Not Just Another Bag
A Bantam Hockey Player Discovers the Wondrous Past of a Hockey Equipment Bag
“NOT JUST ANOTHER HOCKEY BAG”
It was a cold winter night in late January of 1964. It was nearing midnight in our two-story home in Taconite, a tiny mining hamlet (pop. 315) on the western end of the Mesabi Iron Range and the snow was piled high outside. It was all quiet except for the sound of the furnace pumping the heat out through the registers, in an effort to combat the -15 below temperatures outside.
The burgeoning Hoey family, which by this time included two girls and six boys (two more boys to come) had went to bed a little later than normal this Friday night. We had a rare treat by having popcorn and pop to share with an overnight guest, a hockey player from Duluth, and even the younger boys stayed up late amid all the excitement.
Youth hockey was just beginning to surge in the early to mid-1960’s throughout Minnesota and Pee Wee and Bantam teams were starting to travel beyond their local area to secure games and play in tournaments. However, traveling for an overnight was still pretty unusual. Taconite, like all the other small communities that made up the Greenway school district, had their own Bantam team. Guys from Coleraine, Calumet, and Cloverdale were our opponents during the regular season despite being schoolmates at the local junior high school in Bovey during the day.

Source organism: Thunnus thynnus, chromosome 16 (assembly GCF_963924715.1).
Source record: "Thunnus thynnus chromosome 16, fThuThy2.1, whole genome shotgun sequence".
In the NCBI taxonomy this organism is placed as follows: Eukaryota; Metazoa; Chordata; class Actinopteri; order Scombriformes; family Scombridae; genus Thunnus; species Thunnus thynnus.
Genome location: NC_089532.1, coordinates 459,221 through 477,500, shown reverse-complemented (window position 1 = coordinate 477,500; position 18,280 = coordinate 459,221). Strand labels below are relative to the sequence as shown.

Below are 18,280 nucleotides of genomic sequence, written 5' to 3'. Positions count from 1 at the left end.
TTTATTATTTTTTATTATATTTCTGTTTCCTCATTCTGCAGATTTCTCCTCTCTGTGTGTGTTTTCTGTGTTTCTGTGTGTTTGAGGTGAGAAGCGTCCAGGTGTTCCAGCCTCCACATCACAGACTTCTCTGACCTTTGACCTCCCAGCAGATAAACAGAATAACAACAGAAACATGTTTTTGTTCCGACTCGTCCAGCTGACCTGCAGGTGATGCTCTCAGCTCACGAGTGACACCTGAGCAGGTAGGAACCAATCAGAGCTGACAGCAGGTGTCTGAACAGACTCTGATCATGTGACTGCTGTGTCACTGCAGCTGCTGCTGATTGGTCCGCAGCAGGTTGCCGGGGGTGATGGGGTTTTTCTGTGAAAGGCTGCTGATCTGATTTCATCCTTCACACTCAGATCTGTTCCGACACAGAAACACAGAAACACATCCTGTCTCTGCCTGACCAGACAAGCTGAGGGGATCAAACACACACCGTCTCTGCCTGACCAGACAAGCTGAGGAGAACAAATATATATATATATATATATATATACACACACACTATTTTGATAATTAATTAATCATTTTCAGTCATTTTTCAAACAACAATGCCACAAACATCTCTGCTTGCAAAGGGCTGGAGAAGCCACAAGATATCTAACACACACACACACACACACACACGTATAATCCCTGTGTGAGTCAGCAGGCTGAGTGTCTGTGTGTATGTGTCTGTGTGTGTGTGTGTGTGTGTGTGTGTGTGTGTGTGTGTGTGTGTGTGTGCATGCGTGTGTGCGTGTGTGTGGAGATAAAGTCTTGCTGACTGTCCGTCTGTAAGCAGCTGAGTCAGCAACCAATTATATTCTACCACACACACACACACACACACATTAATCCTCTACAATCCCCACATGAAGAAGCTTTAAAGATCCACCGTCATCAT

For the latter half of the season, the top players from each “town” team practiced as a so-called “All-Star” team occasionally and then played in sporadic competitions against teams from close-by rivals Grand Rapids and Hibbing and even Virginia and Eveleth. In those days, almost all Bantams were seventh and eighth-graders as the top freshmen players played on the B-team for the Greenway Raiders.
As I recall, we had about 15 guys on our team and five were from Taconite (eight-grader Bill “Cotton” Guyer and four of us seventh-graders, including my cousins Bobby Lawson and Mike Troumbly, and neighbor Eugene Gustason). We were coached by Cotton’s dad, “Cotta”, who worked part-time for the railroad and part-time as our postmaster.
Other guys on the team included Mike Antonovich, Rick Helmer and Bobby Lynch of Calumet, Tom Peluso and Mike Rantala of Cloverdale, Dave “Moose” Prestidge of Lawrence Lake, Steve Polovina of Bovey, and my cousin Billy “Bucko” Troumbly, Jim Kosak, and Rick Glorvigen (actually Midway)from Coleraine.
The Greenway Bantam All-Star team was hosting a four-team tournament on this Friday and Saturday and we were hosting the team from Duluth, a renowned program called Lower Chester from the Port City. We didn’t play the Duluth club that Friday night but we would the next day. Cotta Guyer matched us up with the players from Lower Chester, many of whom would be future adversaries playing for mighty Duluth Cathedral – Mike Randolph, Fred Paul, Steve “Pokey” Trachsel, et al. We watched them manhandle the team from Hibbing prior to our game and they were good, real good, and we would play them the next day.
Our guest Butch was much bigger than me, which wasn’t saying much, and looked like he had been shaving for a few years already. We had thrown our bags into the back seat of our red,three-seater Ford station wagon outside the West Range Arena in Coleraine and took the short three-mile ride home. We got home and Butch was immediately swallowed up with attention from several youngsters in their pajamas, whether he wanted it or not. He was a bit overwhelmed but seemingly amused with all the focus on him. I took his bag and mine into the basement.